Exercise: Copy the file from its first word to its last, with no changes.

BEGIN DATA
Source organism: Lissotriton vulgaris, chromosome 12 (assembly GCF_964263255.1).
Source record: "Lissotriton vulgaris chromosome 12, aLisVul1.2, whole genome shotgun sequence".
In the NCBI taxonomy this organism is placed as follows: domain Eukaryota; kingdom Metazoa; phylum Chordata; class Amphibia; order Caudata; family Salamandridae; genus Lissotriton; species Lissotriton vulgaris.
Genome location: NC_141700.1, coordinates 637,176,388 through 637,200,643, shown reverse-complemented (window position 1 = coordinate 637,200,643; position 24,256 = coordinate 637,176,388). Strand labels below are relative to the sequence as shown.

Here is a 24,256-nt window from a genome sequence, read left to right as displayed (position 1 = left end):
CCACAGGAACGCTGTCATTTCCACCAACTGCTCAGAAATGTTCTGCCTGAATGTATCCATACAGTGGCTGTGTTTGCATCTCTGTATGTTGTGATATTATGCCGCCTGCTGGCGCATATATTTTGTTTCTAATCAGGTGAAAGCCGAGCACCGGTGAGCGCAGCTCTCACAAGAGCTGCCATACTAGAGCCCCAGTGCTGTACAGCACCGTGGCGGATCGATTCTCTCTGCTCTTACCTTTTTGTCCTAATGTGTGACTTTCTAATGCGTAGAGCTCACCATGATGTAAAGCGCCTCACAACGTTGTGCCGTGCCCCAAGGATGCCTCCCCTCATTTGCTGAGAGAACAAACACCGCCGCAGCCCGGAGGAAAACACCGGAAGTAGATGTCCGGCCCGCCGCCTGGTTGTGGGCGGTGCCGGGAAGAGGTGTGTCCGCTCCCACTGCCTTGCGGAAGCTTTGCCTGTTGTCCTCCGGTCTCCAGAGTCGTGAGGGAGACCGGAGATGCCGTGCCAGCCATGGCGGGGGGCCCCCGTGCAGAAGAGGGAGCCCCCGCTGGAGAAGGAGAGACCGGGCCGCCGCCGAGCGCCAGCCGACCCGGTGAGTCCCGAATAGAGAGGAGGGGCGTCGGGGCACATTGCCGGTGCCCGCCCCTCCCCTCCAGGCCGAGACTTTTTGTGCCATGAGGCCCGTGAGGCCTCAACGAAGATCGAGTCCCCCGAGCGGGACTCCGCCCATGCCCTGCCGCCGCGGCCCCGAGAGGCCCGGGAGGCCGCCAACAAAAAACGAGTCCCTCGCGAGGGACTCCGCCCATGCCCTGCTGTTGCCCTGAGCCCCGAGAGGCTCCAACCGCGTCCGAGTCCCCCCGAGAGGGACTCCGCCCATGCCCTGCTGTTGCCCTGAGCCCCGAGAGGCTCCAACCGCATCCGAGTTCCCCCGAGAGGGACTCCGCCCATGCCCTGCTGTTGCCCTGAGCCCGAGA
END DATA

Source organism: Lissotriton vulgaris, chromosome 12 (assembly GCF_964263255.1).
Source record: "Lissotriton vulgaris chromosome 12, aLisVul1.2, whole genome shotgun sequence".
In the NCBI taxonomy this organism is placed as follows: domain Eukaryota; kingdom Metazoa; phylum Chordata; class Amphibia; order Caudata; family Salamandridae; genus Lissotriton; species Lissotriton vulgaris.
Genome location: NC_141700.1, coordinates 637,176,388 through 637,200,643, shown reverse-complemented (window position 1 = coordinate 637,200,643; position 24,256 = coordinate 637,176,388). Strand labels below are relative to the sequence as shown.

Here is a 24,256-nt window from a genome sequence, read left to right as displayed (position 1 = left end):
CCACAGGAACGCTGTCATTTCCACCAACTGCTCAGAAATGTTCTGCCTGAATGTATCCATACAGTGGCTGTGTTTGCATCTCTGTATGTTGTGATATTATGCCGCCTGCTGGCGCATATATTTTGTTTCTAATCAGGTGAAAGCCGAGCACCGGTGAGCGCAGCTCTCACAAGAGCTGCCATACTAGAGCCCCAGTGCTGTACAGCACCGTGGCGGATCGATTCTCTCTGCTCTTACCTTTTTGTCCTAATGTGTGACTTTCTAATGCGTAGAGCTCACCATGATGTAAAGCGCCTCACAACGTTGTGCCGTGCCCCAAGGATGCCTCCCCTCATTTGCTGAGAGAACAAACACCGCCGCAGCCCGGAGGAAAACACCGGAAGTAGATGTCCGGCCCGCCGCCTGGTTGTGGGCGGTGCCGGGAAGAGGTGTGTCCGCTCCCACTGCCTTGCGGAAGCTTTGCCTGTTGTCCTCCGGTCTCCAGAGTCGTGAGGGAGACCGGAGATGCCGTGCCAGCCATGGCGGGGGGCCCCCGTGCAGAAGAGGGAGCCCCCGCTGGAGAAGGAGAGACCGGGCCGCCGCCGAGCGCCAGCCGACCCGGTGAGTCCCGAATAGAGAGGAGGGGCGTCGGGGCACATTGCCGGTGCCCGCCCCTCCCCTCCAGGCCGAGACTTTTTGTGCCATGAGGCCCGTGAGGCCTCAACGAAGATCGAGTCCCCCGAGCGGGACTCCGCCCATGCCCTGCCGCCGCGGCCCCGAGAGGCCCGGGAGGCCGCCAACAAAAAACGAGTCCCTCGCGAGGGACTCCGCCCATGCCCTGCTGTTGCCCTGAGCCCCGAGAGGCTCCAACCGCGTCCGAGTCCCCCCGAGAGGGACTCCGCCCATGCCCTGCTGTTGCCCTGAGCCCCGAGAGGCTCCAACCGCATCCGAGTTCCCCCGAGAGGGACTCCGCCCATGCCCTGCTGTTGCCCTGAGCCCGAGA